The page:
Mary Adshead (1904-1995)

Self portrait 1931

Here is a little biographical information about Mary Adshead who renovated Le Point and painted the trompe l'oeil murals in the small bedroom.

The principal output of Mary's long career was a series of large murals, the first painted in 1925 and the last, a mosaic, produced in 1985. Her work reflects several styles and the influence of other artists at different periods but her humour with figures and animals and the flow of line and composition remain a consistent signature throughout.

Mary attended the Slade from 1920 - 24. She won a second prize in her final year but more importantly she was selected by Professor Tonks for a mural commission at the Shadwell boys club. Rex Whistler was the other student to be offered a commission. While Whistler went on to decorate the Tate restaurant (assisted by Mary's close friend Nan West) Mary began a hectic life as a fashionable young painter. Producing murals and painted panels for Prof. Charles Reilly, her parents (Prof. Stanley Adshead and his wife Annie), Frank Pick's London underground, Weedon Grossmith, Lord Beaverbrook, the Courtaulds, Oliver Hill's pavilions at The 1937 Paris exhibition and at Colwyn Bay (working alongside Eric Ravilious), Bernard Millar's new churches in Lancashire, Lewis's restaurant in Leicester and cartoons for murals in the library of the liner Queen Mary. A regular output of easel paintings was sent to exhibitions and there were commissions for book illustration, posters, trays, screens and scenery. Illustration for The Silly Snail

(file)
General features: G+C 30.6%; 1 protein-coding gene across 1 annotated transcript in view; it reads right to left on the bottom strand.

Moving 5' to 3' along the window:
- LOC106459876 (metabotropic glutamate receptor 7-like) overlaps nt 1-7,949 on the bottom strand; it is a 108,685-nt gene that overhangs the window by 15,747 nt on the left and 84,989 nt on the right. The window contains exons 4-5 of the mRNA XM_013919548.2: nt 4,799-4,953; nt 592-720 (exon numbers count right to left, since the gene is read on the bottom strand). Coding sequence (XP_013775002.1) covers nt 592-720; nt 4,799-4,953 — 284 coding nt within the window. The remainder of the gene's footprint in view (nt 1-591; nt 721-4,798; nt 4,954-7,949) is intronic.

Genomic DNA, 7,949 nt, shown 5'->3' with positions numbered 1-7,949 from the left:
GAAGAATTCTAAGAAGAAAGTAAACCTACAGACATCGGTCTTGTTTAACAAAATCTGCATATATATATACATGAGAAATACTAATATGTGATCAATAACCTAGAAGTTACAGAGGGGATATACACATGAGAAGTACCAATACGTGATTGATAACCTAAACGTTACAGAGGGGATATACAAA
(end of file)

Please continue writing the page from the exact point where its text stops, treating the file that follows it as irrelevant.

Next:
She claimed that during the 1920's when she had a studio for two years in her parent's house at Chester Gate she was so busy she never once crossed the road to Regent's Park. During the 1930's her 'spare time' was taken up with marrying Stephen Bone (a landscape painter and later Manchester Guardian critic) and having 3 children. She managed to combine family life with active participation in the Women's International Art Club and supporting her husband with fund raising for the Artist's Refugee Committee.

Even during the war, when help with the house and family was not available, Mary was able, with Kenneth Clarke's support, to complete mural commissions at British restaurants, a Services club and a Staff canteen while also producing and exhibiting collages and easel paintings.

At the end of the war Mary had become an established artist, she was elected secretary of the Society of Mural Painters. A series of commissions for restaurants (including the vast top floor of Selfridges) , public buildings and churches kept her regularly employed in the 1940's and 50's. She competed successfully to design several British postage stamps. After 1960 she had fewer mural commissions but wrote and illustrated two books, painted many acrylic 'portraits' of houses, created shell grottoes and helped with the matt painting for the film Anthony and Cleopatra. Her last major commission, for a mosaic lined underpass in Docklands was completed with help from a number of assistants (including Mona Hatoum).

Mary's work testifies to her determination as a professional artist and her enjoyment in decoration that enhanced her world.

For more information and photos of some of her work please see:

and BBC's BBC Your paintings

'Earthly Delights' Exhibition 2005

An exhibition of her work was held at The University of Liverpool Art Gallery, Graves Art Gallery Sheffield and Kingston-upon-Thames Art Gallery in 2005. An illustrated catalogue is available.

Also of interest may be a blog written about Mary in 2018: